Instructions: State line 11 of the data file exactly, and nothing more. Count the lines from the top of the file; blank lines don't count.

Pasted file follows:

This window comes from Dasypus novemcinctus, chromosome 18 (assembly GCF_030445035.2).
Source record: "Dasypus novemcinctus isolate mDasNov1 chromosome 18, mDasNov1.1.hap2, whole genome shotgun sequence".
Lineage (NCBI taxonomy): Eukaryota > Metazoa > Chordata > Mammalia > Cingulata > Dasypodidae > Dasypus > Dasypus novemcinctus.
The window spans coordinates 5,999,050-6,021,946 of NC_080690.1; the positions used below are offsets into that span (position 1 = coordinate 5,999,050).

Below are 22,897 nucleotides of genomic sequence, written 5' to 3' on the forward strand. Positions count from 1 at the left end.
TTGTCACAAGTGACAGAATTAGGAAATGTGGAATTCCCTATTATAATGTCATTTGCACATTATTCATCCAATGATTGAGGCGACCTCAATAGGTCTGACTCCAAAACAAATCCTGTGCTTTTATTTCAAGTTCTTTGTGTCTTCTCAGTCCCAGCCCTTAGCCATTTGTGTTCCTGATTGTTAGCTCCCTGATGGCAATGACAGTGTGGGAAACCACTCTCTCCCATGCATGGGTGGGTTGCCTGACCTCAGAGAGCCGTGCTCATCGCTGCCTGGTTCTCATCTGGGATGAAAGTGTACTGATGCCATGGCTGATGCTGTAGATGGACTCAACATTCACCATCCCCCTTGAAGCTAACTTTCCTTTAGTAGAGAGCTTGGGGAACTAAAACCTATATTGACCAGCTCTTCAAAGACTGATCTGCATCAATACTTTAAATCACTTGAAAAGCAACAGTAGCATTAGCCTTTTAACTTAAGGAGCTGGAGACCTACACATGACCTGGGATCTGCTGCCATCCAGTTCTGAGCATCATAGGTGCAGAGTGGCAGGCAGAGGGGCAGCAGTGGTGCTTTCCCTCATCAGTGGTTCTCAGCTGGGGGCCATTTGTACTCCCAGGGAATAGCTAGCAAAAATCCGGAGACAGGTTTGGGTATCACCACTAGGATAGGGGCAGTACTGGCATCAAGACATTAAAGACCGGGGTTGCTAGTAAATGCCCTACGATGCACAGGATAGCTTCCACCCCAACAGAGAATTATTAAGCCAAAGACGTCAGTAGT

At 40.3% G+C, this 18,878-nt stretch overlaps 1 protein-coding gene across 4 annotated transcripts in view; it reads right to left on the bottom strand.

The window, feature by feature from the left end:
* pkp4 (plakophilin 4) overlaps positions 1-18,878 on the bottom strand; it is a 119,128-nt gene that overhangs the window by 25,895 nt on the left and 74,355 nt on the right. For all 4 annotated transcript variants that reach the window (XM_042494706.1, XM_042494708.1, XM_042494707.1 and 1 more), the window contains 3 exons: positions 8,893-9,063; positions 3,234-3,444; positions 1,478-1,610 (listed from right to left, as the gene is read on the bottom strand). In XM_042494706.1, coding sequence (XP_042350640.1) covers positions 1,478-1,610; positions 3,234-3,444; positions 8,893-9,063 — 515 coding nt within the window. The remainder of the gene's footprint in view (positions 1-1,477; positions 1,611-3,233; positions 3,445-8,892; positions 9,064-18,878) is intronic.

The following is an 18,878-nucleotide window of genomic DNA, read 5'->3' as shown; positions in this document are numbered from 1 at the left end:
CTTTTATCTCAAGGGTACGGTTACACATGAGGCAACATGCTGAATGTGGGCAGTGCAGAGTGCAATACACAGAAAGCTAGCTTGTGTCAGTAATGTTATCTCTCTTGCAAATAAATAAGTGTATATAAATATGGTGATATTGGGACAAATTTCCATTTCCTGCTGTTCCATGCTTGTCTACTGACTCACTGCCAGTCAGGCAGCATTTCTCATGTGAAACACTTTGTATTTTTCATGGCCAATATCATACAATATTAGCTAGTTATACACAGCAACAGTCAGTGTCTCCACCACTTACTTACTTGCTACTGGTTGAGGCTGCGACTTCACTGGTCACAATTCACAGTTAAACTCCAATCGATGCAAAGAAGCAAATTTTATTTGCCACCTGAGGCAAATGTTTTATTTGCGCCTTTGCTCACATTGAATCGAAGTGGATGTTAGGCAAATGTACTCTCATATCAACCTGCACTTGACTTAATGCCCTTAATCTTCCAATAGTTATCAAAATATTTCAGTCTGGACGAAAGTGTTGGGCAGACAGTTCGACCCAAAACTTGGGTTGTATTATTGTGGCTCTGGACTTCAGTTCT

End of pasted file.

CTTTTATCTCAAGGGTACGGTTACACATGAGGCAACATGCTGAATGTGGGCAGTGCAGAGTGCAATACACAGAAAGCTAGCTTGTGTCAGTAATGTTATCTCTCTTGCAAATAAATAAGTGTATATAAATATGGTGATATTGGGACAAATTTCCATTTCCTGCTGTTCCATGCTTGTCTACTGACTCACTGCCAGTCAGGCAGCATTTCTCATGTGAAACACTTTGTATTTTTCATGGCCAATATCATACAATATTAGCTAGTTATACACAGCAACAGTCAGTGTCTCCACCACTTACTTACTTGCTACTGGTTGAGGCTGCGACTTCACTGGTCACAATTCACAGTTAAACTCCAATCGATGCAAAGAAGCAAATTTTATTTGCCACCTGAGGCAAATGTTTTATTTGCGCCTTTGCTCACATTGAATCGAAGTGGATGTTAGGCAAATGTACTCTCATATCAACCTGCACTTGACTTAATGCCCTTAATCTTCCAATAGTTATCAAAATATTTCAGTCTGGACGAAAGTGTTGGGCAGACAGTTCGACCCAAAACTTGGGTTGTATTATTGTGGCTCTGGACTTCAGTTCT